As land use and agricultural requirements change and the need to improve or increase coverage of biodiverse habitats becomes more important, previously cultivated soil stocks can be reconditioned and repurposed for native flora species propagation.
Years of intensive agriculture has produced nutrient rich topsoil horizons which are unsuitable for native wildflower species. High residual soil fertility can lead to more robust weed species dominating over re-introduced native flora.
Using our Fendt 930 Vario tractor and ERMO FSV2 1004ML inversion plough, we are able to invert, or essentially bury these nutrient rich soils including any unfavourable species seed banks deep within the soil bed. This in turn brings lower nutrient but more favourable soil mediums to the surface. Wildflower seed can then be sown into this low nutrient soil and not have to compete with existing seed banks of more vigorous but undesirable species.
The planting of trees into inverted soils has also been proven to give improved growth rates and species strength. Trees generally like high nutrient laden substrates but can access the deeper interred nutrient rich layer whilst not having to compete with other undesirable species. The buried nutrient layer helps to promote deeper root growth giving tree species a better foundation for growth & stability.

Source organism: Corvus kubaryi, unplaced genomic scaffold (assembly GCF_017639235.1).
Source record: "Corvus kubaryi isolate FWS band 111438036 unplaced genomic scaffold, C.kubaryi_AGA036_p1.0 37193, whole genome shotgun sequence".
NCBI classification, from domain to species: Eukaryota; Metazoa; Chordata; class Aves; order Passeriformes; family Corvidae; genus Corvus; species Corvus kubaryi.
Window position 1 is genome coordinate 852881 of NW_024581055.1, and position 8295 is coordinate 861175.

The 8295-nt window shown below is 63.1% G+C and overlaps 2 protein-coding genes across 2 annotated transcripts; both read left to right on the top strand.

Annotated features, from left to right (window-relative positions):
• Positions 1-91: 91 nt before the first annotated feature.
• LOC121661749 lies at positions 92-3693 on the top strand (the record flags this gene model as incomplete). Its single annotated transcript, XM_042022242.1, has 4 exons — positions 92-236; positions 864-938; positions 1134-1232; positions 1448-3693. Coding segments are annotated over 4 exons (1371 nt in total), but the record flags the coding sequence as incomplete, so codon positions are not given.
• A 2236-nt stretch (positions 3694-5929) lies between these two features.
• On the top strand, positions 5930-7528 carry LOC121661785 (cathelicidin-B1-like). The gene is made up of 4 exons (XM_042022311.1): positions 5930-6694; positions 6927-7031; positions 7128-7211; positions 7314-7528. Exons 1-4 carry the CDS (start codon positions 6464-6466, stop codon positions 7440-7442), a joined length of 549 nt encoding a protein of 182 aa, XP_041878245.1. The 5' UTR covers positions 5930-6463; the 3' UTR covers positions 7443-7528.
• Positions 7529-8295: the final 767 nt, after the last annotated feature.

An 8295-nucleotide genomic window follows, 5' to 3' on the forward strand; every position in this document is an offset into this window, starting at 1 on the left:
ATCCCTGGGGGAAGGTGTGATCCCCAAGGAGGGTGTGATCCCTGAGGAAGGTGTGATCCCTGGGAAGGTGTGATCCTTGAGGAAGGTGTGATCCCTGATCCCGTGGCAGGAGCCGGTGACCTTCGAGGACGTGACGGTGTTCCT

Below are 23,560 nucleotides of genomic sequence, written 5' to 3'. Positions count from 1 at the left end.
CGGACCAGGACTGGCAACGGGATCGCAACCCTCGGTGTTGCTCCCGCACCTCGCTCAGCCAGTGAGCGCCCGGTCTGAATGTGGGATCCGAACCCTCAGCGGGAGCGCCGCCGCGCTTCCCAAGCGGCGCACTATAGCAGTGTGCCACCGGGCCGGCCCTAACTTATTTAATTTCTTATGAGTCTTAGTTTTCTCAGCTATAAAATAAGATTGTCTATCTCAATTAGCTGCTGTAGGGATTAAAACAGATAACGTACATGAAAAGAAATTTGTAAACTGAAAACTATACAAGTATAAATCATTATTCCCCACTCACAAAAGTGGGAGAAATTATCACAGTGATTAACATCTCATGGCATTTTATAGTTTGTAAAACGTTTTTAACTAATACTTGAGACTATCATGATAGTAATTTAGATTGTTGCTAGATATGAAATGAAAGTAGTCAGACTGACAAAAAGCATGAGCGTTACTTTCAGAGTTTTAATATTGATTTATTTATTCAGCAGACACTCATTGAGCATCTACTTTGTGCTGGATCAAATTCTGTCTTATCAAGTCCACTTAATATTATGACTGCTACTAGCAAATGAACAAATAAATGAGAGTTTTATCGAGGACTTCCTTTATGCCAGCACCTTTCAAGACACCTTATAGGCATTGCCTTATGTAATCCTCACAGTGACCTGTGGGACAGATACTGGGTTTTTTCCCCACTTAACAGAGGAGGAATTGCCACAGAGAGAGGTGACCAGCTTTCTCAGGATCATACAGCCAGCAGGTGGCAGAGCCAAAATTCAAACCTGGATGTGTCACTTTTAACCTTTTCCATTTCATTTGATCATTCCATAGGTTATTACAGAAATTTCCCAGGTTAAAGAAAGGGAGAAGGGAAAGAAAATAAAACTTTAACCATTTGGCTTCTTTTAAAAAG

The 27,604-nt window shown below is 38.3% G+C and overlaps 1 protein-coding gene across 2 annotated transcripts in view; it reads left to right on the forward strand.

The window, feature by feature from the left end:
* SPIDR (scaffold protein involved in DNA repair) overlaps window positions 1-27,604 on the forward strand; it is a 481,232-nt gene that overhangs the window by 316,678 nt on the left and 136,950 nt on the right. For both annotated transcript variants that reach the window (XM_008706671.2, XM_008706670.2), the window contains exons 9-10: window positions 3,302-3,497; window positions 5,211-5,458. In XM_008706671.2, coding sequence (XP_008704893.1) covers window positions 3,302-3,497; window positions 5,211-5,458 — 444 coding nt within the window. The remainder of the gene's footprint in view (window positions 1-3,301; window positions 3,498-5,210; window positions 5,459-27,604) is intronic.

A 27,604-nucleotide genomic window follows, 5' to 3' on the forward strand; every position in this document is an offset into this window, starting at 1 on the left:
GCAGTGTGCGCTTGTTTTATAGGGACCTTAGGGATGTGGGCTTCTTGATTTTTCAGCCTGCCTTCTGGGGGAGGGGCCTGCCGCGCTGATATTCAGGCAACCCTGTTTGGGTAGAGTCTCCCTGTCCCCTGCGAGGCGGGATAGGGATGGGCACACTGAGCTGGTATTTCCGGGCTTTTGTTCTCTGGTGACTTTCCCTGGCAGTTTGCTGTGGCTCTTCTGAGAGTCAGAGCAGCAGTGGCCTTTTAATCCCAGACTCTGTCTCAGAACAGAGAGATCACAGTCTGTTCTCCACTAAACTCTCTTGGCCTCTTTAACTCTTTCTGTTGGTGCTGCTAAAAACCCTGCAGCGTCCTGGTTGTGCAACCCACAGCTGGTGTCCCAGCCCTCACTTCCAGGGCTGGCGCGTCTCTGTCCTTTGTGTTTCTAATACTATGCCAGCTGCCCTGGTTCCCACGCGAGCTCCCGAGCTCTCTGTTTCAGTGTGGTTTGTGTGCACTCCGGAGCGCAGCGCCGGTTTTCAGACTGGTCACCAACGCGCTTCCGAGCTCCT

At Legacy Habitat Management, we can offer a complete package of soil preparation and reconditioning by deep plough inverting to reseeding with suitable native species helping to achieve biodiversity net gains. Bringing our Amazone Catros 3003 Cultivator with Sumo Seeding Unit we can harrow the freshly exposed topsoil layer and distribute seed stock giving the best possible chance of seed take up.
Creating wildflower, grassland and native flora coverage provides the foundation for rich, biodiverse wildlife habitats. Such habitats encourage insect and invertebrate populations that provide vital food for larger fauna species, and support the all-important pollinators that ensure continuity of flora species in host stock and other nearby reserves.
With Biodiversity Net Gain forming a compulsory part of the Environment Bill, the reconditioning of soils for native wildflower and grass species can make a huge contribution to existing wildlife habitat assets and create measurable wildlife gains that can help to satisfy Biodiversity Net Gain Management Plans.